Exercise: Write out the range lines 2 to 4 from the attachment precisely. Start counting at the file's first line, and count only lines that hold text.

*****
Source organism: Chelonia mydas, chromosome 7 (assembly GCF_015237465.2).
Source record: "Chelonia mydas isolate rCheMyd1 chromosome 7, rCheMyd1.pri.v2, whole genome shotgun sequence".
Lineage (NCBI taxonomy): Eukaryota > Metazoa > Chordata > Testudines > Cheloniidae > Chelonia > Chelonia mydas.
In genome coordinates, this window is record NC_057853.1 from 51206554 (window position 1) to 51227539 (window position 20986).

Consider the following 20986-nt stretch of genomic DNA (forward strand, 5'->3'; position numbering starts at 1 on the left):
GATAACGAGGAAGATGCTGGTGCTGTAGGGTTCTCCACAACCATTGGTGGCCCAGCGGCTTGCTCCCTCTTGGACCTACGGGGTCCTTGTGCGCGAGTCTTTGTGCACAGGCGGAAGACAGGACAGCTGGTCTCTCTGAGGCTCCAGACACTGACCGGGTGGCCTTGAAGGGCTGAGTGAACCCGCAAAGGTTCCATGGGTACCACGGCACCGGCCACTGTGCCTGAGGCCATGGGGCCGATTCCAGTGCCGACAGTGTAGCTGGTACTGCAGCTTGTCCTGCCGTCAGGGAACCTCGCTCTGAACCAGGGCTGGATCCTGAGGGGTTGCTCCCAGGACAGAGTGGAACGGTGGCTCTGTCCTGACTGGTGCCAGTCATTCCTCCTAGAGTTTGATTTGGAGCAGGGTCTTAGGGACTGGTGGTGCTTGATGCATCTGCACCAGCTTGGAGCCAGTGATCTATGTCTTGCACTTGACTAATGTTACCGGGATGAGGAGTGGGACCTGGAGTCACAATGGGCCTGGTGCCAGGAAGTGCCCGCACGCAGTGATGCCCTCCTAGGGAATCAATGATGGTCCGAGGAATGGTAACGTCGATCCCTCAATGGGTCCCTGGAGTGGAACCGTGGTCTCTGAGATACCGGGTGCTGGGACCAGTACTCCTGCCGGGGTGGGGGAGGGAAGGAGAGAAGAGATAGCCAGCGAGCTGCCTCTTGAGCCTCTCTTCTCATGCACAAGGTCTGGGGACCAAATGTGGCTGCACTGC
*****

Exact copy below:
Source record: "Chelonia mydas isolate rCheMyd1 chromosome 7, rCheMyd1.pri.v2, whole genome shotgun sequence".
Lineage (NCBI taxonomy): Eukaryota > Metazoa > Chordata > Testudines > Cheloniidae > Chelonia > Chelonia mydas.
In genome coordinates, this window is record NC_057853.1 from 51206554 (window position 1) to 51227539 (window position 20986).